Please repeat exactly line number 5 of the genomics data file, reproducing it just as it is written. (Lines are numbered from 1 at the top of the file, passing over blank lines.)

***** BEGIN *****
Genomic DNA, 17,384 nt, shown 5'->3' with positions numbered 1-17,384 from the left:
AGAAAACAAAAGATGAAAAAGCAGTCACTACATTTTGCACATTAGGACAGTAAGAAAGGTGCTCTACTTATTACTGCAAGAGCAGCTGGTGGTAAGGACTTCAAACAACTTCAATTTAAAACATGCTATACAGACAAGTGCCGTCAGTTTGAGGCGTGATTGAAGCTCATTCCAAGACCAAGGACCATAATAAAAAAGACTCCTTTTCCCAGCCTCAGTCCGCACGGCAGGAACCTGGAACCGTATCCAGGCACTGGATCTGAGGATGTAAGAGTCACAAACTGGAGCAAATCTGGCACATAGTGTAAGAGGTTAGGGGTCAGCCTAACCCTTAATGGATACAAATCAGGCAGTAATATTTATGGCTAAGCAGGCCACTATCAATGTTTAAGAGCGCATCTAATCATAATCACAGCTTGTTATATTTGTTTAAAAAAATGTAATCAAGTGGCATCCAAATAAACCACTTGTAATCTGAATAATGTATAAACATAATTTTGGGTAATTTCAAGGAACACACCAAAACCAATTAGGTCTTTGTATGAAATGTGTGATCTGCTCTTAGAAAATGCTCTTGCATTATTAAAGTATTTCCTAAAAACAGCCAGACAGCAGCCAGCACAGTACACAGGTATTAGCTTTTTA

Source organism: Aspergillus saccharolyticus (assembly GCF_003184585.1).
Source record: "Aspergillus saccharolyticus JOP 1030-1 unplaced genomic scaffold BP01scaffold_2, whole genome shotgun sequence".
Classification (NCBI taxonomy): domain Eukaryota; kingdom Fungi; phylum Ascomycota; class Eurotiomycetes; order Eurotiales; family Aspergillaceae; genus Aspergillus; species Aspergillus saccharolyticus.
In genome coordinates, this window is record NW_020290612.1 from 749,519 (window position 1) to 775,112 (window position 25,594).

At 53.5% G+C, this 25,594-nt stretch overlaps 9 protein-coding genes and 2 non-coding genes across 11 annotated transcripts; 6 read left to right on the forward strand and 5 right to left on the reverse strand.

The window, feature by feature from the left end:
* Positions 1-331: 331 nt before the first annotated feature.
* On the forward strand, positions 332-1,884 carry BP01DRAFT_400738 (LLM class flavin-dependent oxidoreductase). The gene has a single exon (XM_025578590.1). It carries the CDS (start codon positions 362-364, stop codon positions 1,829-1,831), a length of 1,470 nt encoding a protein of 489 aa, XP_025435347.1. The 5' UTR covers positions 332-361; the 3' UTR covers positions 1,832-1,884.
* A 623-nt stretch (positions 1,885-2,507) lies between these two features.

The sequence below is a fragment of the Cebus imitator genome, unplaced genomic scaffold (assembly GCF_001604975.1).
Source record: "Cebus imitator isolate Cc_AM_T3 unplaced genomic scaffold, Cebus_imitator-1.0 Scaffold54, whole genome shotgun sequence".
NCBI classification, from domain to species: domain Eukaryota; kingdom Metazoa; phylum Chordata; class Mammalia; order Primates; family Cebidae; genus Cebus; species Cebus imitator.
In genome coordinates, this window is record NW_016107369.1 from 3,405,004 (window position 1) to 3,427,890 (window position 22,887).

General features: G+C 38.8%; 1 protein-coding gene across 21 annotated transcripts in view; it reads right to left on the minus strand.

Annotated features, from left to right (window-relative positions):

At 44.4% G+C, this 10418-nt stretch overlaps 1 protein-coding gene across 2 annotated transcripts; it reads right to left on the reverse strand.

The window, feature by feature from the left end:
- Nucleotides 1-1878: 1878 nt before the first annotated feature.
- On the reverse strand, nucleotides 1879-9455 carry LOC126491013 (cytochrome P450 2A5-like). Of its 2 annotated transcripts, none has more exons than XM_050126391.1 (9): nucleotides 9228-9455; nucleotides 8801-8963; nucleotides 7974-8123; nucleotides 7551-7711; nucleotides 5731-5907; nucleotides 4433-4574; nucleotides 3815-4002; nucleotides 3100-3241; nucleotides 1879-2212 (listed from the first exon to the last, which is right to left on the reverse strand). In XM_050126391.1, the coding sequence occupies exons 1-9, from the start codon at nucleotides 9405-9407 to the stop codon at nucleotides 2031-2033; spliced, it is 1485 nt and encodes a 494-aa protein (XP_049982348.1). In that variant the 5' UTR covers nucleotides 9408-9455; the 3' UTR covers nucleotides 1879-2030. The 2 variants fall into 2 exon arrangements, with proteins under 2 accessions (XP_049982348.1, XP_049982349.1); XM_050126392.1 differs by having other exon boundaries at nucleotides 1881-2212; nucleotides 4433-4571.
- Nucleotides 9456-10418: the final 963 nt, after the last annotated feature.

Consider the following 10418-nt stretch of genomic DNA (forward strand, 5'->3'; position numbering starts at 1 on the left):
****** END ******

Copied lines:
Classification (NCBI taxonomy): domain Eukaryota; kingdom Fungi; phylum Ascomycota; class Eurotiomycetes; order Eurotiales; family Aspergillaceae; genus Aspergillus; species Aspergillus saccharolyticus.